The killjoys who dismissed Ke$ha’s debut Animal as one-dimensional party-girl trash will make hay with her new EP Cannibal, assuming they’re still paying attention. Over the course of eight new songs — in the ‘80s, this would’ve been called an “album” — Ke$ha details the precise order in which she’ll devour an unfortunate male’s body parts, at one point comparing herself to Jeffrey Dahmer. (Too soon!) She threatens, “You don’t wanna mess with us / Got Jesus on my neck-a-lace,” a glittery Crusader. Thanks to the infamous “Grow a Pear”, an emasculation of some poor guy who chose talking over sex, Cannibal is likely the first Top 40 album to use the word “mangina”. Even the sweet kiss-off “C U Next Tuesday” will never get the Radio Disney play it deserves, because Radio Disney programmers know how to spell.
Give her this: K’s a far more convincing man-man-maneater than Neko Case. Neko’s got more powerful lungs, but she also sounds more amenable to reason, and more predictable. With Neko, you know you’re gonna get carefully crafted songs, well-sung and thoughtful. With Ke$ha, you might get a passable straightforward pop vocal, but that tends to be her least interesting mode. (“The Harold Song” is the only one here that sounds “faceless”, a favorite insult of the killjoys.) More likely, she’ll start rapping, or rap-singing, or one of her highly-paid henchmen will transform her voice into something you’ve never heard before. Once this stuff starts happening, all bets are off. Ke$ha obviously doesn’t care whether you like the way she’s singing — or at least, she goes to great lengths to create that impression — and this sociopathic Dahmer quality makes her one of the most exciting singers around.
“Cannibal” opens the EP with a blank-eyed rap, delivered almost in monotone, and then explodes into a chorus of at least three different Auto-Tuned voice effects. During the second verse Ke$ha breaks out her party-girl voice. Now, this voice is plainly an act. When K speaks in an interview, she sounds like a normal Midwesterner — some lazy Valley vowels aside, she could be a nightly news anchor. In song, she lays down a calculated mix of diphthongs, growly Midwestern “errrrr”s, and even some southern tics; so the phrase “stir my tea” comes out “sterr mah teeeeeeah”. If there’s a guiding principle to her cobbled “accent”, it seems to be “sound as improper as possible”. This back-and-forth, between unrefined Eliza Doolittle impropriety and blatant computer manipulation, would justify a couple online theses. Above all, it’s Ke$ha’s way of selling her transgressive pop-music niche.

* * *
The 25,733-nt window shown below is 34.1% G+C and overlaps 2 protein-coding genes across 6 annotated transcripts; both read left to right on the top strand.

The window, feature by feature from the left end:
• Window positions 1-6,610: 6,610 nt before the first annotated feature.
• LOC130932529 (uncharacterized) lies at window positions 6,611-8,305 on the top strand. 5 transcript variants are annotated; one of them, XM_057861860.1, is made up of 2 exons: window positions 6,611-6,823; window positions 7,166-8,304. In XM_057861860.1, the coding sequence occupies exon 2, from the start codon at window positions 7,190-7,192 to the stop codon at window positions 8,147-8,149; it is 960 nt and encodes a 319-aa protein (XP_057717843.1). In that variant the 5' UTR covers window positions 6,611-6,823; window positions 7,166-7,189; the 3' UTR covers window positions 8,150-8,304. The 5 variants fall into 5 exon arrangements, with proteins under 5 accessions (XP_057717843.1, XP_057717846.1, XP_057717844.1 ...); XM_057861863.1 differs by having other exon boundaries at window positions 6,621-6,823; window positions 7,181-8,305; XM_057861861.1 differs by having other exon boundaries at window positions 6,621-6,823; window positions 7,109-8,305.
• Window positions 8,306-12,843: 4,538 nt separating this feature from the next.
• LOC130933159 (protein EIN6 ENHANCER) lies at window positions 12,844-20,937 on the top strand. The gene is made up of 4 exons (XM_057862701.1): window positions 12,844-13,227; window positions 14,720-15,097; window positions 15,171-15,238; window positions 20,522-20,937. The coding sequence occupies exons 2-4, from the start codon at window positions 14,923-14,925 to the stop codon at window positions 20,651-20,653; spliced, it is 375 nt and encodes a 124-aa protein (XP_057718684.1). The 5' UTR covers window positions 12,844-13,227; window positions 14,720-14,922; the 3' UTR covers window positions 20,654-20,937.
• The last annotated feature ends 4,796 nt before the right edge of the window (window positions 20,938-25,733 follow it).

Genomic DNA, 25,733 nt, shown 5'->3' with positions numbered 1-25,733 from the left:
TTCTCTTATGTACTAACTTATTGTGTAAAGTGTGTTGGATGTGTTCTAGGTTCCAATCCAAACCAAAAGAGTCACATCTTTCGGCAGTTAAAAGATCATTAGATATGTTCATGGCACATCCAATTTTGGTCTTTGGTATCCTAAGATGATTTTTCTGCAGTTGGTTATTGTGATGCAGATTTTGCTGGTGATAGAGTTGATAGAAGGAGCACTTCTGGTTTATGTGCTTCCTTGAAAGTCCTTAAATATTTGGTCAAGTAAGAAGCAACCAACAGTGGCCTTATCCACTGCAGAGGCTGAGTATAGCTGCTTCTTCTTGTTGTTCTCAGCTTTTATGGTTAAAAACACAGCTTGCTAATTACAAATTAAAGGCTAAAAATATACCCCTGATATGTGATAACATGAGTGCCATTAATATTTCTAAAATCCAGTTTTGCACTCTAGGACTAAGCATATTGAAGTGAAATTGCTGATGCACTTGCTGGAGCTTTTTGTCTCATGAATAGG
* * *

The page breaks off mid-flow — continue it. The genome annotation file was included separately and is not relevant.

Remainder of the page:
But wait! We haven’t even touched on the coolest vocal effect in “Cannibal”, where K’s wordless yodel stretches into a woozy vibrato. The EP’s martial synth beats often sound like producers Dr. Luke and Benny Blanco are going through the motions, but they continue to splatter their singer with novel vocal effects; she’s their favorite Auto-Tune canvas. Their best tune is “Grow a Pear”, whose cute little melody ties together K’s insults like some castrating gift bow.
Also great is “Sleazy”, K’s M.I.A. move — she disses “bougie friends” — with a booming beat courtesy producer Bangladesh (Lil’ Wayne’s “A Milli”). Rappin’ Ke$ha rattles off a well-constructed string of rapid-fire syllables; rap’s still not her steez, but you can tell she works hard at it. And Scritti Politti vet David Gamson, who produced two of the least characteristic (and best) songs on Animal, is back for “C U”. Nothing earthshaking happens to K’s voice on this song, but its light throwback vibe is a great way to end the album — at least, if you turn it off before the boring Billboard remix of “Animal”. Which you will.
When K presents herself as a party girl, she’s a specific party girl. She’s vivacious and self-aware and kind of mean, unmistakably Ke$ha. Her one attempt at a serious breakup song, that stupid “Harold Song”, fails not because she can’t do three dimensions, but because it’s a dull song and she sings it like Katy Perry. But through most of Cannibal, she does the maneater thing as convincingly as PJ Harvey, Gillette, or Anthony Hopkins.